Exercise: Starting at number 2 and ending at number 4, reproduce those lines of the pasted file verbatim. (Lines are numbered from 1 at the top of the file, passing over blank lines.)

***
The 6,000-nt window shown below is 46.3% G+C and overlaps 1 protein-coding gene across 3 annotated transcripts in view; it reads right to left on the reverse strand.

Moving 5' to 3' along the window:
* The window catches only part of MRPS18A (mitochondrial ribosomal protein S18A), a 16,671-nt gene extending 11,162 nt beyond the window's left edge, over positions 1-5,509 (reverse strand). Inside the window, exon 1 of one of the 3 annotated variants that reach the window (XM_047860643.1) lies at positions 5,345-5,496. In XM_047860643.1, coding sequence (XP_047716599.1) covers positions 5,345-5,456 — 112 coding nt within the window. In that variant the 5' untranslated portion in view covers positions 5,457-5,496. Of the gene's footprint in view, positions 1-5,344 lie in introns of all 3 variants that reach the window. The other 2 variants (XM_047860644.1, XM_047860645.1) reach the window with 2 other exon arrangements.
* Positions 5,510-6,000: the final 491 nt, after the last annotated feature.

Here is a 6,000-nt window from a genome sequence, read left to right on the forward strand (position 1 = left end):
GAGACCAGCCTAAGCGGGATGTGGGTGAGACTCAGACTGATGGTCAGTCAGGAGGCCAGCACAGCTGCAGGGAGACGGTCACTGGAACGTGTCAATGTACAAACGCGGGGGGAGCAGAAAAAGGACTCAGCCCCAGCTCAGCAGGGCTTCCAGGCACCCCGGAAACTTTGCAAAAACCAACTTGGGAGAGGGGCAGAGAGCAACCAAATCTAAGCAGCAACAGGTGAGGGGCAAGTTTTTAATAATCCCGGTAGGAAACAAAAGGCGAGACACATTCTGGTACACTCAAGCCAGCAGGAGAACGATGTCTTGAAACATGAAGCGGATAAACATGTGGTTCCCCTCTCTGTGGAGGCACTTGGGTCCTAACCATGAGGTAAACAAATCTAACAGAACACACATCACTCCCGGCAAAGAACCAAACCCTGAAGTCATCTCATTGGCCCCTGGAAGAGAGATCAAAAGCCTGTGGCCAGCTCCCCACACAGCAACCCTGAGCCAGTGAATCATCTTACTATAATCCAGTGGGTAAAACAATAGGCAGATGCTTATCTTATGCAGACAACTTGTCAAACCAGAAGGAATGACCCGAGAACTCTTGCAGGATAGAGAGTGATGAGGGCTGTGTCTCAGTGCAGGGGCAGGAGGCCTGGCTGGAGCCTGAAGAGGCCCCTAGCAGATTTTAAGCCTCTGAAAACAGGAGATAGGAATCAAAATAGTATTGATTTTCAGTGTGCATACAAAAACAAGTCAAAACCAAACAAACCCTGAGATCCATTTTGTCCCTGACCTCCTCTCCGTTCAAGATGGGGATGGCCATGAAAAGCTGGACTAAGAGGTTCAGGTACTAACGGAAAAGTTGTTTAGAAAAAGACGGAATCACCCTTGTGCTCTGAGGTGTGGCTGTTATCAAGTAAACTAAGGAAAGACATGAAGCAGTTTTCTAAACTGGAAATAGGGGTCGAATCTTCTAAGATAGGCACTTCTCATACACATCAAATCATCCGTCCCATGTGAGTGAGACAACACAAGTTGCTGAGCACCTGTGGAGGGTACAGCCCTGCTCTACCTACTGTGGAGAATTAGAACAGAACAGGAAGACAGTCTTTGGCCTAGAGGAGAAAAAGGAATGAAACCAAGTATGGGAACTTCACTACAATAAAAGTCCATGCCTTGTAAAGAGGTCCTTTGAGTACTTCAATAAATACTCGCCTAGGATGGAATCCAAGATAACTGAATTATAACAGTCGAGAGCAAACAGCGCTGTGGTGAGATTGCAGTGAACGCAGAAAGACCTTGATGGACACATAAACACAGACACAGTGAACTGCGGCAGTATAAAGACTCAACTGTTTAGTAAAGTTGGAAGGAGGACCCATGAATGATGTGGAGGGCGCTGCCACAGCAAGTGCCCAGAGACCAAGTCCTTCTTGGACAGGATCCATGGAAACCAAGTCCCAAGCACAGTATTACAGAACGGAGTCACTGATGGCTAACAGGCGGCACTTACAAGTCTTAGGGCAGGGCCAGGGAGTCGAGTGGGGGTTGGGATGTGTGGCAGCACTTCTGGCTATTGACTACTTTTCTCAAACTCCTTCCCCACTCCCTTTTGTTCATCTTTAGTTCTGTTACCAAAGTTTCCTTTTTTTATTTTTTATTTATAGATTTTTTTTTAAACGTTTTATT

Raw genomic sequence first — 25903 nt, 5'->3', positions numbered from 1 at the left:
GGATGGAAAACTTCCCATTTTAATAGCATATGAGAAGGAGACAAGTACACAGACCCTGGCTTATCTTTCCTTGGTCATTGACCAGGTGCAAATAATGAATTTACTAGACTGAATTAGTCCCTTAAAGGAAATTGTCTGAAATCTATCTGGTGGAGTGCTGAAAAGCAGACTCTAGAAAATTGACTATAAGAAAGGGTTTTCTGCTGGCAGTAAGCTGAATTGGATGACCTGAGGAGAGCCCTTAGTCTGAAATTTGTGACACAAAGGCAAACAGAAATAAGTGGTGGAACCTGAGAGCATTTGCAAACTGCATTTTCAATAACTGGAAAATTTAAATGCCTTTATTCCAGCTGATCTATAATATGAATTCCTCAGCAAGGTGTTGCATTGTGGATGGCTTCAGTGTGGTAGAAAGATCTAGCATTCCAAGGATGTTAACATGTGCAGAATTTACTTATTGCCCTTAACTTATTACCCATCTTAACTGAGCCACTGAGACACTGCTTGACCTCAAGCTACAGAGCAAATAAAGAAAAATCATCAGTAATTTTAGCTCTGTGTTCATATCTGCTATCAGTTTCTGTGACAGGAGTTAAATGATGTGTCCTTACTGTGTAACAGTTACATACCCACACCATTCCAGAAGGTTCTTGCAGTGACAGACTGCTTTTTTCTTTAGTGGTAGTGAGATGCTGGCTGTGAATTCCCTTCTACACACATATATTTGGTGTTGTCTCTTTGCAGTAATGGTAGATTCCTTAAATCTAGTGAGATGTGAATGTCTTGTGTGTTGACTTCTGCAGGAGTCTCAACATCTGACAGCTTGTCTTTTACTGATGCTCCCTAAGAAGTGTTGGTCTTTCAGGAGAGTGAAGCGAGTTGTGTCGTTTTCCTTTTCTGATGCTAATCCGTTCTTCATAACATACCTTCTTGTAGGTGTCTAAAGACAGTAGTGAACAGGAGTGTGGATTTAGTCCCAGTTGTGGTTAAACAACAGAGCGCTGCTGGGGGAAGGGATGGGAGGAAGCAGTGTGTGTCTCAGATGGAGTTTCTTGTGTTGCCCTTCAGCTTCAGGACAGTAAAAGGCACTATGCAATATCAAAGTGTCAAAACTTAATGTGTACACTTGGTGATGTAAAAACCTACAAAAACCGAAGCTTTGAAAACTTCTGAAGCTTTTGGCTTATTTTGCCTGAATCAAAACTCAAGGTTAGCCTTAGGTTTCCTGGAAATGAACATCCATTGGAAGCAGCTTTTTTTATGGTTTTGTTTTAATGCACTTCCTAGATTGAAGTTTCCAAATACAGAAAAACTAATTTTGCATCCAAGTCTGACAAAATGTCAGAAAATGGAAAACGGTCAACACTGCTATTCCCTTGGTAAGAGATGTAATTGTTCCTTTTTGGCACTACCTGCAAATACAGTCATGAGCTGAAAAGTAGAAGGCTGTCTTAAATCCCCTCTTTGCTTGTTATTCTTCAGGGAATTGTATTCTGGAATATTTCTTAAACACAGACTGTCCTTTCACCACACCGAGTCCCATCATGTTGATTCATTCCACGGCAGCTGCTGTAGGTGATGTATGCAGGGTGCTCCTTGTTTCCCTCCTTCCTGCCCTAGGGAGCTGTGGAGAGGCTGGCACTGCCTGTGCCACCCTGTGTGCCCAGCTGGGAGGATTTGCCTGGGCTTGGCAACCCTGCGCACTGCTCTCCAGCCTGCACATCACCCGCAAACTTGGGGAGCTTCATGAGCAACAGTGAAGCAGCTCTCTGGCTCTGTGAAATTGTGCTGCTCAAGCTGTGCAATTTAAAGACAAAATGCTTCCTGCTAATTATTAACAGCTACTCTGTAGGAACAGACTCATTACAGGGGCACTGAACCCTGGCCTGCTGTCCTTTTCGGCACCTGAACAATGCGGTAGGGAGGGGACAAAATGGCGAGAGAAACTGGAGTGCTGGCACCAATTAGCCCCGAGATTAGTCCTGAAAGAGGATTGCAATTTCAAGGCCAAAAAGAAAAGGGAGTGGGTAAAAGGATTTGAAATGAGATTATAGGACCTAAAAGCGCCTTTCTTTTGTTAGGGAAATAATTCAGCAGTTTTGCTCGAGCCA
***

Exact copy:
Moving 5' to 3' along the window:
* The window catches only part of MRPS18A (mitochondrial ribosomal protein S18A), a 16,671-nt gene extending 11,162 nt beyond the window's left edge, over positions 1-5,509 (reverse strand). Inside the window, exon 1 of one of the 3 annotated variants that reach the window (XM_047860643.1) lies at positions 5,345-5,496. In XM_047860643.1, coding sequence (XP_047716599.1) covers positions 5,345-5,456 — 112 coding nt within the window. In that variant the 5' untranslated portion in view covers positions 5,457-5,496. Of the gene's footprint in view, positions 1-5,344 lie in introns of all 3 variants that reach the window. The other 2 variants (XM_047860644.1, XM_047860645.1) reach the window with 2 other exon arrangements.
* Positions 5,510-6,000: the final 491 nt, after the last annotated feature.